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To examine the use of vitamin D supplements during infancy among the participants in an international infant feeding trial.
Information about vitamin D supplementation was collected through a validated FFQ at the age of 2 weeks and monthly between the ages of 1 month and 6 months.
Infants (n 2159) with a biological family member affected by type 1 diabetes and with increased human leucocyte antigen-conferred susceptibility to type 1 diabetes from twelve European countries, the USA, Canada and Australia.
Daily use of vitamin D supplements was common during the first 6 months of life in Northern and Central Europe (>80 % of the infants), with somewhat lower rates observed in Southern Europe (>60 %). In Canada, vitamin D supplementation was more common among exclusively breast-fed than other infants (e.g. 71 % v. 44 % at 6 months of age). Less than 2 % of infants in the USA and Australia received any vitamin D supplementation. Higher gestational age, older maternal age and longer maternal education were study-wide associated with greater use of vitamin D supplements.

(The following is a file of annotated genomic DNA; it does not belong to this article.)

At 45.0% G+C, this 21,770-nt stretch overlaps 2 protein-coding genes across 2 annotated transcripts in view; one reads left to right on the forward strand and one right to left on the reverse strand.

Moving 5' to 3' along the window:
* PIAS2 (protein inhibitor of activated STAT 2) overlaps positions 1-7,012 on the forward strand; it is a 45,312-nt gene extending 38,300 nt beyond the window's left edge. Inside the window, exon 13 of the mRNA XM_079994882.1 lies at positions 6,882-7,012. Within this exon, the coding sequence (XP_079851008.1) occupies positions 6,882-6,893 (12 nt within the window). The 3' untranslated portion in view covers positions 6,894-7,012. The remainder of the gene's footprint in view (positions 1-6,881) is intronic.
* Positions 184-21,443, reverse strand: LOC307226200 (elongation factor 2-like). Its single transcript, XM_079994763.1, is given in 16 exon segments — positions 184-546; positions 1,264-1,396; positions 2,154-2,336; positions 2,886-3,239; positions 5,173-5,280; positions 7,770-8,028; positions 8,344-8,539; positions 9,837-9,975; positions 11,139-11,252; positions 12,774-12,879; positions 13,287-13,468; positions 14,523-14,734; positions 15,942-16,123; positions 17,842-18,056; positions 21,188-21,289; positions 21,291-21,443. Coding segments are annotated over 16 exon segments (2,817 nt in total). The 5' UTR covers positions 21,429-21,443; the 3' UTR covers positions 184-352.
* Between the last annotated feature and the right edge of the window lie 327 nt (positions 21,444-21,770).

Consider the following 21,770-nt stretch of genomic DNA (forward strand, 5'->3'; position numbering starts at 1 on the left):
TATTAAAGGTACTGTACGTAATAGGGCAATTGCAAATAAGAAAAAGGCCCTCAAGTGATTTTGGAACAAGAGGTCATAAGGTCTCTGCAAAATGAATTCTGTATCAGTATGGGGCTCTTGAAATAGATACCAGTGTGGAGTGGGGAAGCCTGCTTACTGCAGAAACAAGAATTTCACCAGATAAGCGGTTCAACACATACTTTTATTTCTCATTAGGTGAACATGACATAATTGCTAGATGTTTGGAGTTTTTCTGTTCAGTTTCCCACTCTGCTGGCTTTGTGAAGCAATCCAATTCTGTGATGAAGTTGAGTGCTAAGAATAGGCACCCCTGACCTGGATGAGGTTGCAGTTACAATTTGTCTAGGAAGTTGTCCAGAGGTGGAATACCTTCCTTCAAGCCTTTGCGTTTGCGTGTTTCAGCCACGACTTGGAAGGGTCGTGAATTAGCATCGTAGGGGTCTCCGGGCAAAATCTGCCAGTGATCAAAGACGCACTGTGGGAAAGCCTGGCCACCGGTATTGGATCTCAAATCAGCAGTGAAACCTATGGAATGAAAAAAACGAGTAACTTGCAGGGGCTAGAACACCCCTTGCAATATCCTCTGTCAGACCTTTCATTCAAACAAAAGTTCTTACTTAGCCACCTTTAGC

Most of the infants received vitamin D supplements during the first 6 months of life in the European countries, whereas in Canada only half and in the USA and Australia very few were given supplementation.
To describe the effect of supplemental psychotropic medications, specifically anxiolytics with sedative/hypnotics (ASH) combined with lamotrigine (LTG) on stabilization of symptoms in patients with bipolar I disorder.
Symptomatic patients participating in two LTG maintenance trials were classified post-hoc as those initiating LTG as monotherapy (n=313) or as adjunctive therapy (n=814) and further characterized by supplemental add-on therapies received during an open-label treatment phase. Patients were considered stabilized if they reached a stable dose of LTG monotherapy (100–200 mg/day) and had a Clinical Global Impressions-Severity scale score ≤3 for at least 4 weeks. Stabilization rates were compared across initial- and supplemental-treatment groups.
Patients who initiated and were maintained on LTG monotherapy were stabilized at a slightly higher rate compared with those taking LTG adjunctive therapy (55% vs 48%; P=.080). Stabilization rates were numerically higher for LTG monotherapy patients who later received only ASH as supplemental medication compared with LTG monotherapy throughout, but this difference was not significant (66% vs 55%; P=.271). Stabilization rates were significantly higher for monotherapy patients who later received ASH alone versus other psychotropic medications (66% vs 28%; P=.001). For patients initiating LTG as adjunctive therapy, adding ASH alone resulted in significantly higher stabilization rates than adding another psychotropic medication (62% vs 33%; P<.001).
LTG and adjunctive treatment with ASH may be useful in the treatment of acute mood symptoms in patients with bipolar I disorder.
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